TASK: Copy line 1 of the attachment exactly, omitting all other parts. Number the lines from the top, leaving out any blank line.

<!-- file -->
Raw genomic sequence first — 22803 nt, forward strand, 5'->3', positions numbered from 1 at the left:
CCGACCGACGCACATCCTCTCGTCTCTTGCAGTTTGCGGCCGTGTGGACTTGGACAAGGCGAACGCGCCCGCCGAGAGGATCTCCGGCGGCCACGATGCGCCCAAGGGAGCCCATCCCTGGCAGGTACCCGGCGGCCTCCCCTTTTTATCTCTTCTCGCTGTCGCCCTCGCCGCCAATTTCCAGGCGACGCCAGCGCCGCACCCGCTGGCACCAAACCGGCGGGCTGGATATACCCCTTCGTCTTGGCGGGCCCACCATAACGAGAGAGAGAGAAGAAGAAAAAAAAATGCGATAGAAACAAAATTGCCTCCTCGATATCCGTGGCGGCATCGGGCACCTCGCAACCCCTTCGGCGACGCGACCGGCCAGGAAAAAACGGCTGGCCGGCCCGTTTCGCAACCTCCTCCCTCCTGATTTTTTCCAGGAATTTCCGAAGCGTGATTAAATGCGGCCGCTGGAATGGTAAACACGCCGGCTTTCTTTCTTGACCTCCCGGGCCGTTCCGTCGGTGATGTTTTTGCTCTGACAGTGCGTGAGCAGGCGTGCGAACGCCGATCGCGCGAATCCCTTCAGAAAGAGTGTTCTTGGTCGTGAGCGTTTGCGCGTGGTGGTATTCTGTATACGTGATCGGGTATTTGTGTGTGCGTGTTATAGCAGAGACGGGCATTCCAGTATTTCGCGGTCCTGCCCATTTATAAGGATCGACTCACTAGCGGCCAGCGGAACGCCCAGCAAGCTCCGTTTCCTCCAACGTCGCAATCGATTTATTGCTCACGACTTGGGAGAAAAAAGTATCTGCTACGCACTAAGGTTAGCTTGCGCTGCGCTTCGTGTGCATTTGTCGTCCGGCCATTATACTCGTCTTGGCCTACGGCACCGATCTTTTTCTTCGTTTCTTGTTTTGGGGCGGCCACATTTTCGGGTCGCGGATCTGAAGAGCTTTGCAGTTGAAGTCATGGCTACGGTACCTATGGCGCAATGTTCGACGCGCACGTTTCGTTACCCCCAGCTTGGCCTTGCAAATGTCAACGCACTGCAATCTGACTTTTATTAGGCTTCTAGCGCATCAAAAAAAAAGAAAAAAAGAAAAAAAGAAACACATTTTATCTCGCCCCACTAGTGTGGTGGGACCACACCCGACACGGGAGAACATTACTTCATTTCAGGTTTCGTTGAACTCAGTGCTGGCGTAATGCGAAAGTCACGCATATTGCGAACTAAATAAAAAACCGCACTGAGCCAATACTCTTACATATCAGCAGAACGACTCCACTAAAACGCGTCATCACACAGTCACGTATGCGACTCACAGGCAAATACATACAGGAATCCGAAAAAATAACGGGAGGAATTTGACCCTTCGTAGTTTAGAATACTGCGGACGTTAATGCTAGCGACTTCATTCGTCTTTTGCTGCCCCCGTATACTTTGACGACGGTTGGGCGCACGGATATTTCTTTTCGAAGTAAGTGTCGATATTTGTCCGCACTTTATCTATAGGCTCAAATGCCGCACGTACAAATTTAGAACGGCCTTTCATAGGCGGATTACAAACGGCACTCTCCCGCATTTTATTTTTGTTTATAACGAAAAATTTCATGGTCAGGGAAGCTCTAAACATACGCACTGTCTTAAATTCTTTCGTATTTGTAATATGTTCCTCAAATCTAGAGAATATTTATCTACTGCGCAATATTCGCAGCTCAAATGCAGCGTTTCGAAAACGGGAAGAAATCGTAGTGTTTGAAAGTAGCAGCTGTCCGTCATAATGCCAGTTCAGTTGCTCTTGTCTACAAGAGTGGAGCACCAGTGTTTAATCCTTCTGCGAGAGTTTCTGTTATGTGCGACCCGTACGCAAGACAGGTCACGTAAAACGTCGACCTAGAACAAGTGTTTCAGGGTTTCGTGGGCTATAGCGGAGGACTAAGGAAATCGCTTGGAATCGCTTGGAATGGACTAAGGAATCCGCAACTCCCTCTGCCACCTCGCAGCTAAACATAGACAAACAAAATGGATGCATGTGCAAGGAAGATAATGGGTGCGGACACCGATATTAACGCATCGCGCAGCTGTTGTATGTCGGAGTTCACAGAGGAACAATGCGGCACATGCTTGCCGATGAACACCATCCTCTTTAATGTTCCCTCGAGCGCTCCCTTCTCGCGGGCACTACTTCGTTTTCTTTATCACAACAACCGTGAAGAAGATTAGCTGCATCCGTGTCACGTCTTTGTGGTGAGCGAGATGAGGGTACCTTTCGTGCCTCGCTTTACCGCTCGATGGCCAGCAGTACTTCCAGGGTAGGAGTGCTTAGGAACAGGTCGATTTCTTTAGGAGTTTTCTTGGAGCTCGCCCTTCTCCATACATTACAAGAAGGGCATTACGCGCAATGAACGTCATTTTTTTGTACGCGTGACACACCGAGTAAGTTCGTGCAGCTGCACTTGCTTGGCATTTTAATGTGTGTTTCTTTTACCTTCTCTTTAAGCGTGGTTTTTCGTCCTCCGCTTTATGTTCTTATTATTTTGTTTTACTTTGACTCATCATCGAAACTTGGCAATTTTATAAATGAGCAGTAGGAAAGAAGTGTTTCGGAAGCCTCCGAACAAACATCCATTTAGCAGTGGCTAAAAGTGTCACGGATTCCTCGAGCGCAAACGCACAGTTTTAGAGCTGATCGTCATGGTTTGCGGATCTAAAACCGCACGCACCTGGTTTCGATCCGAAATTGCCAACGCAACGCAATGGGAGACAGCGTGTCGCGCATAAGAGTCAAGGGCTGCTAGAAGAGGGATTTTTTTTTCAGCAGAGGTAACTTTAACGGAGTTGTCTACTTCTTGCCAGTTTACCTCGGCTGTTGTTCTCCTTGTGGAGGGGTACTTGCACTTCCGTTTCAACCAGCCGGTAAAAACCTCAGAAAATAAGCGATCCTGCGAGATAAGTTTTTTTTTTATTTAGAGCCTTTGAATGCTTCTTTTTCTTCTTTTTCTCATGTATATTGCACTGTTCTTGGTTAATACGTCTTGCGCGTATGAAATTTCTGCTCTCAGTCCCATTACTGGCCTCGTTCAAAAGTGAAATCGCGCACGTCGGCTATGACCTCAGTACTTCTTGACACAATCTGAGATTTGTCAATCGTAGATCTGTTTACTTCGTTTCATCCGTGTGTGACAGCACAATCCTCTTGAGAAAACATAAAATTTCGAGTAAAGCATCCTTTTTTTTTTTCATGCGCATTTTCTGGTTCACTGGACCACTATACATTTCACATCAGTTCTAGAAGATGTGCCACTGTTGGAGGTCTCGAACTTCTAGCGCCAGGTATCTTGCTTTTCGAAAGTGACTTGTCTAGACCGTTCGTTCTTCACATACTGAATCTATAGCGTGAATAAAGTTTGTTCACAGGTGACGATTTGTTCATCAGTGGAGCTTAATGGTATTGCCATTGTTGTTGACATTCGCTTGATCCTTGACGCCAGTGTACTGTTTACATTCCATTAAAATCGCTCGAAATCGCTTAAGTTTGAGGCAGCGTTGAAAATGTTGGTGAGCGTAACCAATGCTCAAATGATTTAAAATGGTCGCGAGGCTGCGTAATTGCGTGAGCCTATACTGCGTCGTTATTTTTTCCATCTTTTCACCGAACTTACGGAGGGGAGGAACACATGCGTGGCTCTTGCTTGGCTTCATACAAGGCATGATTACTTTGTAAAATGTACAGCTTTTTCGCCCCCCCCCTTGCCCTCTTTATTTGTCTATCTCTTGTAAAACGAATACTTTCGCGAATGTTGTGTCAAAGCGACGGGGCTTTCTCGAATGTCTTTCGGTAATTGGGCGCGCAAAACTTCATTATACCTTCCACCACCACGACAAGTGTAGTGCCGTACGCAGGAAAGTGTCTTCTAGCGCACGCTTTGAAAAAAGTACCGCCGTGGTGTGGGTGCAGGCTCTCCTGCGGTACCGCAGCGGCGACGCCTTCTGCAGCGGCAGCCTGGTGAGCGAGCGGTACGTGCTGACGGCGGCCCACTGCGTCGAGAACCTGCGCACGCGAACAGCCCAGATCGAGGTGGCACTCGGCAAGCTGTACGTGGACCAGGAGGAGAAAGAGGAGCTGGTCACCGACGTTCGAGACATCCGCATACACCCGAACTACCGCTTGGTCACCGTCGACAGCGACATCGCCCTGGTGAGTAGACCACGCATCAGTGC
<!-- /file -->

Raw genomic sequence first — 22803 nt, forward strand, 5'->3', positions numbered from 1 at the left: